Hot springs are universally found in mountainous or hilly areas at least some elevation above sea level. We enjoyed the outdoor pools on one afternoon and both evenings at the resort, preferring the natural setting to the indoor hot pool options at the spa.

Local exploring

The morning after our arrival, we took a tour by boat and bus to a small nearby village to visit a very small and basic but unique carpet factory.

Our catamaran Patagonia Express was both fast and comfortable.

All of the carpets were produced on old-fashioned hand looms, requiring much time and labor to complete. The styles were a bit rustic, for my tastes, but the quality was quite good, which was reflected by the pricing. Even in this remote southland outpost, the value of the U.S. dollar seems to have deteriorated beyond my most horrific imaginings.

Some folks went hiking, fishing or kayaking in the afternoon, but since the weather was still precarious and the visibility limited, we decided to continue luxuriating at the waterfront hot pools. We did not want to risk a hurry-up-and-relax situation later.

On to Laguna San Rafael

At this small carpet factory, all carpets are made on traditional looms.

I have visited numerous glaciers in Patagonia and beyond, but the glacier at Laguna San Rafael provided the most adventurous hands-on exposure by Zodiac that I have encountered to date.

On our final morning we departed Termas de Puyuhuapi at 0700, again on the large, comfortable Patagonia Connection Fast Cat. We would spend all day aboard, our trip including breakfast, lunch and dinner — all delicious.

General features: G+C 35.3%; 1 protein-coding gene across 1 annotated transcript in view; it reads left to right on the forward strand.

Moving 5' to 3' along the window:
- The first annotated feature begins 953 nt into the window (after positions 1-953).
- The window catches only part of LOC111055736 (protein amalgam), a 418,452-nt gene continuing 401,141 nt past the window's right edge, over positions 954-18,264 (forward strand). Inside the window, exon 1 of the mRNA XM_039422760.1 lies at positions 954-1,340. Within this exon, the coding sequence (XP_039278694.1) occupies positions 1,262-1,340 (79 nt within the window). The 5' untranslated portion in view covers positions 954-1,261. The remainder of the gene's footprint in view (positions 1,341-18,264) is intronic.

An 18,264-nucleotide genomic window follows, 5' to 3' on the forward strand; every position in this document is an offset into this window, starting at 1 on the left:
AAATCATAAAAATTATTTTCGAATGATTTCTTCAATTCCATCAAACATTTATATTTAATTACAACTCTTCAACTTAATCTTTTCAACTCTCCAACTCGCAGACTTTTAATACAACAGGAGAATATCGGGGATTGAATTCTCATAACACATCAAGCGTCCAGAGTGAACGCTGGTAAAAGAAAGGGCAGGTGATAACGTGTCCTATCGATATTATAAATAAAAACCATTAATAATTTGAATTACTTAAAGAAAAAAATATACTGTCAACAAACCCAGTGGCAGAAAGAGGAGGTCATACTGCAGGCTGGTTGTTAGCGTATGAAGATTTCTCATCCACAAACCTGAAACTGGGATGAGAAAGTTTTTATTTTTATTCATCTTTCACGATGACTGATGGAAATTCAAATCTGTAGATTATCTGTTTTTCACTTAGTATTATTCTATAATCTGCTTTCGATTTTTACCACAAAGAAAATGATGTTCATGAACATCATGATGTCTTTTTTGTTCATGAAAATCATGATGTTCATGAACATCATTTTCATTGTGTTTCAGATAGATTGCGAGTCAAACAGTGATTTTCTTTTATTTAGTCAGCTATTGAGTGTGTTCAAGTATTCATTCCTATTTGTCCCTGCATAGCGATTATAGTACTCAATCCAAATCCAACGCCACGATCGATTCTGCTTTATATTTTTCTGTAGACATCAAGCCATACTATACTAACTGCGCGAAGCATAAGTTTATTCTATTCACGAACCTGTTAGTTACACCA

We all took advantage of the boat’s spacious comfort, both in the upper deck lounging areas and the fully reclining, business-class-type seating on the lower deck.

On arrival at our southern destination, we were awed by the majesty of the magnificent Laguna San Rafael Glacier, which flows from the peaks of the high Andes westward toward the sea into the San Rafael Lagoon.

We soon suited up in cold-weather gear and boarded Zodiacs for an inspection of the glacier that, happily, I found much more up close and personal than anticipated.

The weather cooperated reasonably and we were able to spend well over an hour bumping our way along and through the floating ice block field that fronted the glacier. The shapes and hues were artistically awe-inspiring and the experience, as a whole, mesmerizing — a photographic Mecca.

Shrinking glaciers